addressBook.body = document.getElementsByTagName('body')[0];
    // get the controller
    var control = document.getElementById(controlId);
    // get the submit button
    var sbmtBtn = document.getElementById(sbmtBtnId);
    // remove the submit button
    // get the target = document.getElementById(targetId);
    // add the onchange event to the controller,
                           if(this.value != ''){
                             /* if there's a value,
                                trigger getAddress */
                           } else { 
                             // otherwise empty the target
                    = '';
  getAddress:  function(id){ // the Ajax call
    // let's let the user know something is happening (see below)
    /* this is the function that is run
       once the Ajax call completes */
    var fnWhenDone = function(oXML) {
      // get rid of the loader
      // insert the returned address information into the target = oXML.responseText;
    // use XHConn's connect method
    addressBook.myConn.connect('index.php', 'POST',
                               'id='+id, fnWhenDone);
  buildLoader: function(){     // builds a loader
    // create a new div
    addressBook.loader = document.createElement('div');
    // give it some style   = 'absolute';        = '50%';       = '50%';      = '300px'; = '100px';     = '-50px 0 0 - 150px';  = 'center';     = '1px solid #870108'; = '#fff';
    // give it some text
    addressBook.loader.appendChild( »
      document.createTextNode( »
        'Loading Data, please waitu2026'));
    // append it to the body
  killLoader:  function(){     // kills the loader
    // remove the loader form the body
  addEvent: function(obj, type, fn){  // the add event function
    if (obj.addEventListener) »
      obj.addEventListener(type, fn, false);
    else if (obj.attachEvent) {
      obj["e"+type+fn] = fn;
      obj[type+fn] = function() {
      obj.attachEvent("on"+type, obj[type+fn]);
/* run the init() method on page load, passing it
   the required arguments */
addressBook.addEvent(window, 'load',

See this script in action.

Example 2: Ajax with Nodes#section3

Let’s alter the example, and instead of returning a string from the server, this time, make it XML:

    <street>123 School Street</street>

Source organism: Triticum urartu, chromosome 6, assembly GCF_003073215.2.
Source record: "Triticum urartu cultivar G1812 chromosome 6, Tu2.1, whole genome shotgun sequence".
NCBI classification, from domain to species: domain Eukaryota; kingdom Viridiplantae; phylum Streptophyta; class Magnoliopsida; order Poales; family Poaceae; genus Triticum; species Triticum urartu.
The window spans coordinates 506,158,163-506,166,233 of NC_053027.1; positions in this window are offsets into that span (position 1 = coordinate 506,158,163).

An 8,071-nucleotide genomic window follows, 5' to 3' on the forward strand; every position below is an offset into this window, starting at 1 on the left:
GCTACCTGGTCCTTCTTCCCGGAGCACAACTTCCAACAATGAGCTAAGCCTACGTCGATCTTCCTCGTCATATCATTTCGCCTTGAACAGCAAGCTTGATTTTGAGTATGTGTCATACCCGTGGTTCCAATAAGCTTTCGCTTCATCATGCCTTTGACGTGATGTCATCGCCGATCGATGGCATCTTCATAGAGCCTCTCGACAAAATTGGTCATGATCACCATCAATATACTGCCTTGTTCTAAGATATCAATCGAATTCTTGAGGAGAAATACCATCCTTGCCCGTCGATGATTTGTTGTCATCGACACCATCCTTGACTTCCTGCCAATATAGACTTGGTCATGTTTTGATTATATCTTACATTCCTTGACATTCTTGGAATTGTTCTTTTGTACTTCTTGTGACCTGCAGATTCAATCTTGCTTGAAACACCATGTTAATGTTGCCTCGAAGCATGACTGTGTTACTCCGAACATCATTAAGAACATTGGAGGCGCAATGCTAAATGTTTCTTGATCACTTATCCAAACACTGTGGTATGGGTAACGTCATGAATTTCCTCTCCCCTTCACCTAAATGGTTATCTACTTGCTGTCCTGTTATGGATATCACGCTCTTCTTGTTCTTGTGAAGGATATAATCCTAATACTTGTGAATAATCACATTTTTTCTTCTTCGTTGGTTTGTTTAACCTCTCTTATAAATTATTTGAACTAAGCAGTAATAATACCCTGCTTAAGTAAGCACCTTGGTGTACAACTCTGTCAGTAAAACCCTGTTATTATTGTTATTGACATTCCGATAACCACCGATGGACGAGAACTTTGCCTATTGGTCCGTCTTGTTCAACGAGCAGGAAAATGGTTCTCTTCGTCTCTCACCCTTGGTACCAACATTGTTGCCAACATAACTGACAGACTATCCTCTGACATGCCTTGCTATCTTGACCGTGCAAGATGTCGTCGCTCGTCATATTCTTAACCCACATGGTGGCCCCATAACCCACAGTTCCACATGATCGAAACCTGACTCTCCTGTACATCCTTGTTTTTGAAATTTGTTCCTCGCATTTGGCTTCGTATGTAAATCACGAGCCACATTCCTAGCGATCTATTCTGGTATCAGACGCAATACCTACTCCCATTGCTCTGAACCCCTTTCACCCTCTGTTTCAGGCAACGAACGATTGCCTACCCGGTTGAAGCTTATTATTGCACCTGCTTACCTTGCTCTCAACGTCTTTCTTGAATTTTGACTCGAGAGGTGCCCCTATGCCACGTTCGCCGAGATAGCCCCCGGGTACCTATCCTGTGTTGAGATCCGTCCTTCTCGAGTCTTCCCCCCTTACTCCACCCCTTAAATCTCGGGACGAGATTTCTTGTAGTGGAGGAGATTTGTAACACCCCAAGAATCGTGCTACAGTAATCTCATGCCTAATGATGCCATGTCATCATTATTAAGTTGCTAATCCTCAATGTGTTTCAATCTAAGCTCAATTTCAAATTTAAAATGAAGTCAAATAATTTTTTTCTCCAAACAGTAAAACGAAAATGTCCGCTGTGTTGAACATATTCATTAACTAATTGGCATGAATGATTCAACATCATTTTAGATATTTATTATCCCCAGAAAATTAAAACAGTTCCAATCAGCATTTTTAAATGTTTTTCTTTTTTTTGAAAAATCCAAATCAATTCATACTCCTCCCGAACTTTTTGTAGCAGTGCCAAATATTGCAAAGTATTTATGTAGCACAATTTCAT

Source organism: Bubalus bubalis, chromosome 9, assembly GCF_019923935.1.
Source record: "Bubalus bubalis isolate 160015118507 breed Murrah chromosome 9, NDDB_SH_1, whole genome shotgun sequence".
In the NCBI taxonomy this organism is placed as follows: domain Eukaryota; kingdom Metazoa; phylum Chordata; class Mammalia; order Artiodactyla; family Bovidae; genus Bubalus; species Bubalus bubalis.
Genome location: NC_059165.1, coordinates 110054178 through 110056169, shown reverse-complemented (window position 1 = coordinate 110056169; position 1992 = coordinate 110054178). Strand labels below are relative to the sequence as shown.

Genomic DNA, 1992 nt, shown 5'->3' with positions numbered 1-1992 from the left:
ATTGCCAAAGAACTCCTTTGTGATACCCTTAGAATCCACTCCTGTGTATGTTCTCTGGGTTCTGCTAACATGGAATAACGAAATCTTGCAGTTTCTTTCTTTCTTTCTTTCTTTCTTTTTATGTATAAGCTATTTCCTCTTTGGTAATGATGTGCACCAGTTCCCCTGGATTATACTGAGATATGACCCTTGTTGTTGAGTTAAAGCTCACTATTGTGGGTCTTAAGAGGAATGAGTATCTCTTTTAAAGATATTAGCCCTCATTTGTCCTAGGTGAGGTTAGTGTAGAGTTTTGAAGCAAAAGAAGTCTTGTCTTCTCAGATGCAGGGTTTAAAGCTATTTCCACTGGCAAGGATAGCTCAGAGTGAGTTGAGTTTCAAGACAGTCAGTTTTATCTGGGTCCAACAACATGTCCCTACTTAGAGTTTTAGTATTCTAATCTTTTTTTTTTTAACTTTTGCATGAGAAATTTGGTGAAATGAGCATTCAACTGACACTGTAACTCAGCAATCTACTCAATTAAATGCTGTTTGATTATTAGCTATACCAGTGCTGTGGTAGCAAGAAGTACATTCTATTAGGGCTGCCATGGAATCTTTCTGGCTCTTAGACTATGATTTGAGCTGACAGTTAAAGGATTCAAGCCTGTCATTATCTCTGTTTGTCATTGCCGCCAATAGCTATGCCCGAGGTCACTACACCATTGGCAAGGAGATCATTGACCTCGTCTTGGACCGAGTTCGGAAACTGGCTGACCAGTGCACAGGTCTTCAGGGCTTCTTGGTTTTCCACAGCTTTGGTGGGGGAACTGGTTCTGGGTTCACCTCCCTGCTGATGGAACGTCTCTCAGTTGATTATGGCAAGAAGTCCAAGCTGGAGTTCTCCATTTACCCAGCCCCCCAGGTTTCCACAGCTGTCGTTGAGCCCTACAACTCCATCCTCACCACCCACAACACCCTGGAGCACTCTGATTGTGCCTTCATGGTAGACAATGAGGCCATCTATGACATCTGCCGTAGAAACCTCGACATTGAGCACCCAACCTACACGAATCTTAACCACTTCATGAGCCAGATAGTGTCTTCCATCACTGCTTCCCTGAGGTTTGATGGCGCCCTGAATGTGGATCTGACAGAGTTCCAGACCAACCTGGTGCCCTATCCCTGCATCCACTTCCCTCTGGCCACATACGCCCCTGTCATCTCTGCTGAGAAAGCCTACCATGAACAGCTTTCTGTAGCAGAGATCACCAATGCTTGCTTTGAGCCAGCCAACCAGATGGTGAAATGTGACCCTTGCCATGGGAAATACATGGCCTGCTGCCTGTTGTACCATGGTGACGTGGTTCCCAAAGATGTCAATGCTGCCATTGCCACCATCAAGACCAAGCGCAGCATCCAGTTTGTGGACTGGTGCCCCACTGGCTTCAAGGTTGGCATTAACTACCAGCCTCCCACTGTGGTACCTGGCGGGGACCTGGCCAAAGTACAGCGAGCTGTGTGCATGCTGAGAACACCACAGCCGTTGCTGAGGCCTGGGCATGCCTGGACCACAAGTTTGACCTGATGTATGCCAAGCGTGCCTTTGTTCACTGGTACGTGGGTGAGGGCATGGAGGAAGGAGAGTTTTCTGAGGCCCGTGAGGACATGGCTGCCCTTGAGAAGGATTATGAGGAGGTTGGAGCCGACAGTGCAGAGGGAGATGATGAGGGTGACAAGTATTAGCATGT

The XHTML page remains the same, but we need to make some minor adjustments to the JavaScript. To highlight the differences, I will touch on each change individually.

The first change, to the onchange event handler of the select, is pretty simple (line wraps marked » —Ed.):

                            if(this.value != ''){
                           } else {

Instead of setting the content of the target to empty using innerHTML, the DOM is removing the node that is the target’s first child.

Next up is the getAddress() method (line wraps marked » —Ed.):

  getAddress:  function(id){
    var fnWhenDone = function(oXML) {
      if({ »
      xml = oXML.responseXML;
      var name    = addressBook.getNodeValue(xml, 'first')+' '+
                    addressBook.getNodeValue(xml, 'last');
      var address = addressBook.getNodeValue(xml, 'street');
      var csz     = addressBook.getNodeValue(xml, 'city')+', '+
                    addressBook.getNodeValue(xml, 'state')+' '+
                    addressBook.getNodeValue(xml, 'zip');
      var txt = document.createTextNode(name + " n" +
                                        address + "n" + csz);;
    addressBook.myConn.connect('getAddress.php', 'POST',
                               'id=' + id, fnWhenDone);

As we are working with XML, we can use the responseXML property to get the return from the server as a node tree. Then we can traverse that tree, collecting the tidbits of information we need. In this example, we added a new method (getNodeValue()) that makes working with XML returns easier:

  getNodeValue: function(tree, el){
    return tree.getElementsByTagName(el)[0].firstChild.nodeValue;

This method takes two arguments: the node tree (tree) and the element (el) whose content is wanted. It returns the nodeValue of the firstChild of the first el within tree or, in other words, the text value of the node requested from the node tree.

Once we have collected all of the requested contents from the XML, the text string is rebuilt and generated with the DOM before being appended to the target. The end result can be seen here.

You may be wondering, why do both examples do the exact same thing? It shows how you can work with two completely different backend systems and still get the results you want. In Ajax, as in many things, flexibility is important to get the job done.

Want to read more?#section4